Buy and Hold vs. Active Trading
There are pros and cons to each style of investing.
When getting started with the stock market, you'll probably notice most investors fall into one of two camps. One side says you are better off buying stocks and holding them for a very long time without worrying about the short term. But others prefer taking an active approach to their portfolios. These investors regularly buy and sell various stocks with a focus on earning more without waiting around.
You'll probably find some mix of the two works best for your investment goals. But before you click that button to enter an order, you should take the time to learn about both approaches. Once you understand how “buy and hold” and “active trading” work, you can build a strategy that aligns with your risk tolerance and investment objectives.
What Is a Buy and Hold Strategy?
A “buy and hold” approach to your investments works, as the name implies. Investors with this preference tend to buy stocks (or other investments) to hold for many years. Sometimes these investors will hold an investment for decades.
Buy and hold strategies are based on the premise that the markets tend to rise in the long term. If you buy a good portfolio of stocks or funds and just leave them alone, the value should steadily increase.
Research shows that timing the markets is very difficult, if possible at all. If investors do a proper fundamental analysis of each investment and the underlying business continues to perform well, it should be a slow and steady march to capital gains.
But you can't buy and hold just any stock and expect it to perform well. You should still make a point to do a good analysis on each investment and understand why you own it. No matter what strategy you use to invest, never invest in a stock or other investment that you don't understand.
Over any long period of time, the S&P 500 has offered around 10% annual returns. This is why Warren Buffett is an evangelist of this type of long-term investing. For evidence of how many people believe in this investment style, just look at the swelling values of large, low-fee index funds from providers like E*TRADE, Merrill Edge, iShares and others.
What Is an Active Trading Strategy?
But some people prefer more excitement in their portfolios. A large number of market participants are interested in capturing value from shorter-term changes in stock prices. These active investors look at company fundamentals but put a big emphasis on technical analysis.
Technical analysis is the use of charts and recent market volatility to find patterns. These patterns can be indications that a stock is about to go up or down. While some people find high levels of success in this area, it is considered quite risky by many investors.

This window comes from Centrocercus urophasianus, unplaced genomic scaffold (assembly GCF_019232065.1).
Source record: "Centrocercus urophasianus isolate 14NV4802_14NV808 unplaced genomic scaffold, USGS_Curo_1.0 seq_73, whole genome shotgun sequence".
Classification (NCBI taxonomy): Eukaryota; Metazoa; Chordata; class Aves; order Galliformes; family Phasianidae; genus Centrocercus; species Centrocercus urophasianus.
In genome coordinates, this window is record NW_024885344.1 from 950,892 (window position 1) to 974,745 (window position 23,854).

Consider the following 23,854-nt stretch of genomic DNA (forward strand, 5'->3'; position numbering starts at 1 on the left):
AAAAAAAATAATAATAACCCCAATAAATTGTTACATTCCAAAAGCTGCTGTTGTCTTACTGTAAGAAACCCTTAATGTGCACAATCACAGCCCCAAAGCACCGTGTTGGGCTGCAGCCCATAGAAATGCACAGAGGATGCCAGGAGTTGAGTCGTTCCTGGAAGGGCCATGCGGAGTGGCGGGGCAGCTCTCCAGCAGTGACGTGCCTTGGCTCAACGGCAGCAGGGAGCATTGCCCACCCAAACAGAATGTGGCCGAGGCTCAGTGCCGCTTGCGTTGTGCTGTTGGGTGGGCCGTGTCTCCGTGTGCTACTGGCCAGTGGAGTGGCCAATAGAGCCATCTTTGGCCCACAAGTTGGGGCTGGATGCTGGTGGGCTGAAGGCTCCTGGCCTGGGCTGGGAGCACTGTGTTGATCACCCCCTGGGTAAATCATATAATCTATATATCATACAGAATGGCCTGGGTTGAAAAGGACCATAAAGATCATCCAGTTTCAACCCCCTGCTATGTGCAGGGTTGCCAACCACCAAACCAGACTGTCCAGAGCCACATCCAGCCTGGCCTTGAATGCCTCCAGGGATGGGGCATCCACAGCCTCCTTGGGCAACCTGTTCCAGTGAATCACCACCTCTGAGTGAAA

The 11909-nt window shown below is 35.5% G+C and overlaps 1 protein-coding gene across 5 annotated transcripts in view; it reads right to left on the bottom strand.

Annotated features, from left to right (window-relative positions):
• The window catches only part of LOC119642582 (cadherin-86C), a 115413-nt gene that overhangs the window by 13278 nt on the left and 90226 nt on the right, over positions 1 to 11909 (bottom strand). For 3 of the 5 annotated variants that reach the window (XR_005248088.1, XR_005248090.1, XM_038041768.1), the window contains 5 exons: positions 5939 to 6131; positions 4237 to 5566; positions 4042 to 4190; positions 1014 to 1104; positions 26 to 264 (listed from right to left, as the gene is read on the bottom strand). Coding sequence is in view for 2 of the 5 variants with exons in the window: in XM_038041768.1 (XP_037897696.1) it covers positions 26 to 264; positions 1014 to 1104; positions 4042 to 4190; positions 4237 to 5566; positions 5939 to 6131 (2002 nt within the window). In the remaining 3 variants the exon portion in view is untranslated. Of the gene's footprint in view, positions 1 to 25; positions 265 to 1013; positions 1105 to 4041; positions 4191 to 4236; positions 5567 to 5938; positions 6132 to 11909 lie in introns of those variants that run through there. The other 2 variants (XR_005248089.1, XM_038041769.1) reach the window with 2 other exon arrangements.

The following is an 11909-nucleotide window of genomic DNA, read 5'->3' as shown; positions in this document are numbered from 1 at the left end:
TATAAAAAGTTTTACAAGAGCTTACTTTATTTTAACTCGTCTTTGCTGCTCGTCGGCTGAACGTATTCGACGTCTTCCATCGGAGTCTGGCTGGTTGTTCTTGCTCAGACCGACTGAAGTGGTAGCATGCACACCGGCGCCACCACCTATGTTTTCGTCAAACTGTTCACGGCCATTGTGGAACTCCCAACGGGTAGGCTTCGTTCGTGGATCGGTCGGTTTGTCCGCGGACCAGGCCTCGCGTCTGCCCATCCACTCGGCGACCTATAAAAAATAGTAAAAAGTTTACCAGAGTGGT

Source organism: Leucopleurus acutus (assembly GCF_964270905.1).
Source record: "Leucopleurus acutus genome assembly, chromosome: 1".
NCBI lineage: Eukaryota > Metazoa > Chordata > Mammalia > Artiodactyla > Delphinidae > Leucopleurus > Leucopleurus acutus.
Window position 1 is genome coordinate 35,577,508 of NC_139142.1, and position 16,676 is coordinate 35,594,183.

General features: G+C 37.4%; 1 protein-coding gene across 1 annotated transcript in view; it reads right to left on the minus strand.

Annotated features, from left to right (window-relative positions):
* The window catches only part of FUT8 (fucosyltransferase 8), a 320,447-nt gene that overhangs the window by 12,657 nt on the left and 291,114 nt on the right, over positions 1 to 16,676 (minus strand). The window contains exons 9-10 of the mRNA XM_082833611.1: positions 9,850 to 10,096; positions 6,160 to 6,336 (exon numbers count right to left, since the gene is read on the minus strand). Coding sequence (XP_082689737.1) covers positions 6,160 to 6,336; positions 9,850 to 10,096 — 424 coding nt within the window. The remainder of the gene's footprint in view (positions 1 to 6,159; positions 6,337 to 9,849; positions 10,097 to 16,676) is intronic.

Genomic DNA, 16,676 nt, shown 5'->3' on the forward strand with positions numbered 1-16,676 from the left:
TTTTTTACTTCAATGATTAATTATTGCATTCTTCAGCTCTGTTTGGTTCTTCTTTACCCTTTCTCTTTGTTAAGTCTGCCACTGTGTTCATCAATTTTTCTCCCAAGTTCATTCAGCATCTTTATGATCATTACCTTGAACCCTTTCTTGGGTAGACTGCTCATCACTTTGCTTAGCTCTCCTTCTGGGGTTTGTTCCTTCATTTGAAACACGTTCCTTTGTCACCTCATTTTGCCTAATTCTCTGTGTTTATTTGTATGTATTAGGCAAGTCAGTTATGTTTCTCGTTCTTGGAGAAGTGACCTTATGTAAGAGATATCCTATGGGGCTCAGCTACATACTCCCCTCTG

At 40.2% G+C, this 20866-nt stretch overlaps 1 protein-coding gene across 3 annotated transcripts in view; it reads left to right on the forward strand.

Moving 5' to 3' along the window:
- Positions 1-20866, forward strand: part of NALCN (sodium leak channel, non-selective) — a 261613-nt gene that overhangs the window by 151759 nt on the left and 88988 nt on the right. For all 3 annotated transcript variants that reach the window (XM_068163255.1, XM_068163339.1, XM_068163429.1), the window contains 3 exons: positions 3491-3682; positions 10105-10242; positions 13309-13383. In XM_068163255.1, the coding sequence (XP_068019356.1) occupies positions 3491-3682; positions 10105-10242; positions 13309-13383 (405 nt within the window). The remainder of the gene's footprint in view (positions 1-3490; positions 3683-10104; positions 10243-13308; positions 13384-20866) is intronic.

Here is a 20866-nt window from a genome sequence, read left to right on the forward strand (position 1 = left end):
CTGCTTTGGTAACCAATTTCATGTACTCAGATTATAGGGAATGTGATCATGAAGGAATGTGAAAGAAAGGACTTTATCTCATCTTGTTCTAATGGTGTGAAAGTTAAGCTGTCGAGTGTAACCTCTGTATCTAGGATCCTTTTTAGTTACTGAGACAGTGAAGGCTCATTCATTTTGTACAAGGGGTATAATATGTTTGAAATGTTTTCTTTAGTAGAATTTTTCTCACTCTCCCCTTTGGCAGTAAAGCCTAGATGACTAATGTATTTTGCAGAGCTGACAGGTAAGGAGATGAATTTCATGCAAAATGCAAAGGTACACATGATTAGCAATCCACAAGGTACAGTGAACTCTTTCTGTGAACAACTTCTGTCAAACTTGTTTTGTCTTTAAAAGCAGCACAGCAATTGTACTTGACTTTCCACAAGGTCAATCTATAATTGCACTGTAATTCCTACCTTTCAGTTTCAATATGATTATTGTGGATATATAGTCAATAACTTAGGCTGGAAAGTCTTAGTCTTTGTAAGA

In fact, Benjamin Graham, author of The Intelligent Investor, says that this is not actually investing. He says it's speculation. And his book is one of the most popular investment books of all time.
Active Trading vs Day Trading
It is important to make a distinction between active trading and day trading. Active trading means buying and selling stocks to earn on short-term price changes. Day trading is doing this at a hyper-fast speed, typically buying a stock and selling again within just a few minutes or hours. Day trading is considered incredibly risky, even more so than other forms of active trading.
Further Reading: What is Short Selling Stocks
While active investing has many fans, the numbers say that even most professional active fund managers can't beat the markets consistently. If someone who gets paid to do it for a living can't beat the markets, can you?
If you're interested in active trading, you can do so through discount broker Public.com. You can buy and sell stocks without paying any commissions. Their platform is very easy to use, which makes it a great option if you're just getting started with active trading and find other platforms intimidating.
Weighing the Pros and Cons
The numbers clearly favor a buy-and-hold approach over an active trading approach. Even if you have a finance education from one of the best universities in the U.S. and spend your entire workday analyzing stocks, you probably won't beat the market. Most of us don't have that education or that much time. That's why buy and hold is most often the best choice.
But in reality, most investors fall somewhere in the middle. I have purchased stocks with plans to keep them for years but based on changes in the markets or the underlying company — or even my own financial plans — have sold earlier. And in other cases, some stocks have been in my account for the better part of a decade, and I don't have any plans to sell.
But even passive investors need to keep tabs on their portfolio. If you decide to buy and sell individual stocks, take the time to read annual reports, follow quarterly earnings releases and stay in tune with your portfolio.
Deciding on the Best Strategy for You
If you are risk-averse and your primary concern is capital preservation and long-term profits, a buy and hold strategy is probably your best choice. If you are okay with more risk and volatility and are willing to put in the time every day to manage your investments, an active trading strategy could work.
Most people are better off avoiding active trading, but it does work for some people. By understanding your goals, risk tolerance, abilities, and limitations, you can decide on the right mix for your finances. Are you ready to get into the stock market? read our guide.